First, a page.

Over the past month the news agenda has been dominated by Mark Zuckerberg and the 87 million Facebook users whose data may have been wrongly shared with Cambridge Analytica. Despite it being the most widely used social media site in the world, it appears that something as inconspicuous as consenting to data being accessed while completing a personality quiz on the site is enough to have seen the personal data of connections shared with third parties without permission. Unsurprisingly, users are furious. But will this, alongside the introduction of GDPR, be the catalyst that finally causes a transformation in the way businesses and their customers view data protection? Time will tell.
Despite the vast scale of this data scandal, it is far from the only time that sensitive personal information has fallen into the wrong hands or shared without consent. The latest global research from cybersecurity expert Norton found that 978 million people were victims of cybercrime last year, losing an estimated $178 billion to hackers. Similarly, last year’s WannaCry ransomware attack affected 99 countries including China, Russia and Spain, making it one of the largest hacks in history – and more recently, Middle-East ride-hail app Careem saw the data of 14 million drivers and customers stolen.
Clearly, data privacy remains a serious issue for both businesses and their customers and regulation like GDPR is helping to address this. So what needs to change to ensure sensitive data remains private and consumers can protect themselves?
Education is the first step
Sophos research shows people are currently more worried about cybercrime than physical crime, yet a third of them admit ignoring data breach emails. Clearly businesses have more to do to ensure their customers’ data remains secure – from taking prevention measures themselves to educating consumers in how to act if they fear they’ve been hacked.
The latter couldn’t be more pertinent, as the Symantec Internet Security Threat Report found that despite a 13 per cent increase in data vulnerabilities, people don’t know who to turn to for help, while 41 per cent can’t identify a phishing email and guess at its legitimacy.
This is just the start of the education process though. What more can businesses do to help keep their customers safe, at a time when activity on social media is enough to endanger the most sensitive of data?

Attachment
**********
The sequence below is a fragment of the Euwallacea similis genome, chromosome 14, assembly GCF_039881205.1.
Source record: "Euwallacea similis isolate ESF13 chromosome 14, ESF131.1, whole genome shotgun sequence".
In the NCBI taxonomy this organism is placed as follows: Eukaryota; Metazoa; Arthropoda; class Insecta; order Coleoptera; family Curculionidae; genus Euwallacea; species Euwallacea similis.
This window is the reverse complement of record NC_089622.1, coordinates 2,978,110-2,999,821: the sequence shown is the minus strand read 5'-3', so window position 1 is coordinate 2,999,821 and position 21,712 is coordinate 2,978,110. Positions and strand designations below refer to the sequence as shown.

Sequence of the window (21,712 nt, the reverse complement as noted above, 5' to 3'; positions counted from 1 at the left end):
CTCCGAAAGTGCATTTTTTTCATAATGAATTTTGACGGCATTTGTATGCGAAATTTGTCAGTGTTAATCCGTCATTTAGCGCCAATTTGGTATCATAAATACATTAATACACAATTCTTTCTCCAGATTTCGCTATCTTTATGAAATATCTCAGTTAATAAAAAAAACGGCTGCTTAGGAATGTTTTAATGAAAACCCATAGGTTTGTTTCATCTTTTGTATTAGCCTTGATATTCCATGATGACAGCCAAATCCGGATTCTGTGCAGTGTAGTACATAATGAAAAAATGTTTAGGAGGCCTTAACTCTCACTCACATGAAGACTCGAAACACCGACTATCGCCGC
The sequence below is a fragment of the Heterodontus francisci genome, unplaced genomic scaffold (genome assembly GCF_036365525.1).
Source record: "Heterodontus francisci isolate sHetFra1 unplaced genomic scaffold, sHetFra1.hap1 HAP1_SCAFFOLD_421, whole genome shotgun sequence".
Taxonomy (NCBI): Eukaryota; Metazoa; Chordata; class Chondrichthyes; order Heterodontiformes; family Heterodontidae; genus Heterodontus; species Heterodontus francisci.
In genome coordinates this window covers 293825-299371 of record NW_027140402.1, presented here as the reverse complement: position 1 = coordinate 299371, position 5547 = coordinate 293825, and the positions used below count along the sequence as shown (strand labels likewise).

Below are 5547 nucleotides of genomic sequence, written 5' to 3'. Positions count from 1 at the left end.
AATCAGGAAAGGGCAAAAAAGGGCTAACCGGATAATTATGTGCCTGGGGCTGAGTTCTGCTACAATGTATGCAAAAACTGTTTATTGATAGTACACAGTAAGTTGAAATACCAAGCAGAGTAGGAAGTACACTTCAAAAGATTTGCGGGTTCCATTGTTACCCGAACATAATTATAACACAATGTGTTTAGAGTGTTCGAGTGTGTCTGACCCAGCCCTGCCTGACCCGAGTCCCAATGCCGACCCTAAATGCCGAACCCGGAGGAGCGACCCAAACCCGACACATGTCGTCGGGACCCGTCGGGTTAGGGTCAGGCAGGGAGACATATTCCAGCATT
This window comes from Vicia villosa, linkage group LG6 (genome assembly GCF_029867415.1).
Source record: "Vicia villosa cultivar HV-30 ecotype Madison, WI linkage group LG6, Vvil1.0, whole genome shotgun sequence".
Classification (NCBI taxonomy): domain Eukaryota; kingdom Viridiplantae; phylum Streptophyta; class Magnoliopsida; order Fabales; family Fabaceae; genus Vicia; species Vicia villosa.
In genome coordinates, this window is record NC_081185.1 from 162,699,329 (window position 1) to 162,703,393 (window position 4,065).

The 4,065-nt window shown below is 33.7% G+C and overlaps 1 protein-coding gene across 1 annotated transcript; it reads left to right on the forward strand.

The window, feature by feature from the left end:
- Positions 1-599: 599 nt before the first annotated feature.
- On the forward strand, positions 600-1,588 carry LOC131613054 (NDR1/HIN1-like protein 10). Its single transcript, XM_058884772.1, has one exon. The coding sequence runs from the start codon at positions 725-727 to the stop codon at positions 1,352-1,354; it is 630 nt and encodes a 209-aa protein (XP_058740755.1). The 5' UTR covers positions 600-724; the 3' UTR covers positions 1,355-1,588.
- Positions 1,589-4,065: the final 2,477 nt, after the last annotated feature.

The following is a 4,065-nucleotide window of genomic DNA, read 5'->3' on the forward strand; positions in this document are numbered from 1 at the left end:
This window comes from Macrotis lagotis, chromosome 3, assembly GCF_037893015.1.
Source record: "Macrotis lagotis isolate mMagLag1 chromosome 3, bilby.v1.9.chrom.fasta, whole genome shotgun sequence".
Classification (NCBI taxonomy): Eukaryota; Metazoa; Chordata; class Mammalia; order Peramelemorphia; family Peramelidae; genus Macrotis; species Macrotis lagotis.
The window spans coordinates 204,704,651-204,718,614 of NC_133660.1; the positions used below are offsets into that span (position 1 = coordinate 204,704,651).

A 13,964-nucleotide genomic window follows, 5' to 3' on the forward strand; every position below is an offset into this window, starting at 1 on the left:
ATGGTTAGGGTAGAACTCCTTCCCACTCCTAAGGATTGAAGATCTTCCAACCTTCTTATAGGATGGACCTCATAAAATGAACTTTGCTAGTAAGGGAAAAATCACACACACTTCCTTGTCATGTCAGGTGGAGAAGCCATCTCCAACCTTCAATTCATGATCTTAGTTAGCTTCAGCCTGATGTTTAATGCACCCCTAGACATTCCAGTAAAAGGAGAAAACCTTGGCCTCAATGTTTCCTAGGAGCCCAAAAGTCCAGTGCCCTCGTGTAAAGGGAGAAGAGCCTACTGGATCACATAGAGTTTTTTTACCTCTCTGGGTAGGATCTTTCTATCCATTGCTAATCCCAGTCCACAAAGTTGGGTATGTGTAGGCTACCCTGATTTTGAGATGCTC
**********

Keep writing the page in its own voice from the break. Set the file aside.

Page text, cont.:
Helping customers take responsibility
Of course, it’s easy to think cybercrime will only happen to other people but Norton research shows 10 per cent of the world’s population experience cybercrime every year – be it ID theft, financial fraud or a misuse of their data. It’s therefore not long before we reach a point where almost everyone has either been a victim or knows a someone directly impacted by cybercrime.
Regardless of how it happens and who’s at fault, one mistake can have a huge impact – either personally, financially, or both.
Financial institutions such as banks and insurance providers, for example, need to arm their customers with the tools they need to protect themselves – whether it be services which actively scan for potential data privacy risks or educational to help increase awareness. It is this level of service that will drive both increased security and brand advocacy. This way of thinking is starting the hit the mainstream and we’ve already started working with financial institutions across the world to offer cyber and ID protection to their customers.
As disruptive innovators begin to transform the financial services market and offer additional choice to consumers, the provision of services that raise awareness and help improve data privacy and cyber security could become a key differentiator in driving loyalty.
One example of this that has the potential to directly impact levels of consumer awareness is dark web scanning. Most consumers won’t have seen the dark web, let alone considered whether their personal data has been published there. By offering this additional peace of mind, customers are given the option to take action before they suffer a loss or damages. In taking this approach, businesses are going the extra mile to show they truly care about the security of their customers’ cyber security and data.
Thanks to the Facebook scandal and the spate of high-profile data breaches last year, cybercrime and data privacy has never been a more sensitive issue. Businesses and customers alike should be seeing this as the time to change their ways and build an ecosystem in which data is as secure as possible. A key component to this is ensuring companies are educating and empowering their customers to protect themselves but also provide peace of mind. Failing to do so will inevitably result in a loss of data, trust and customers.
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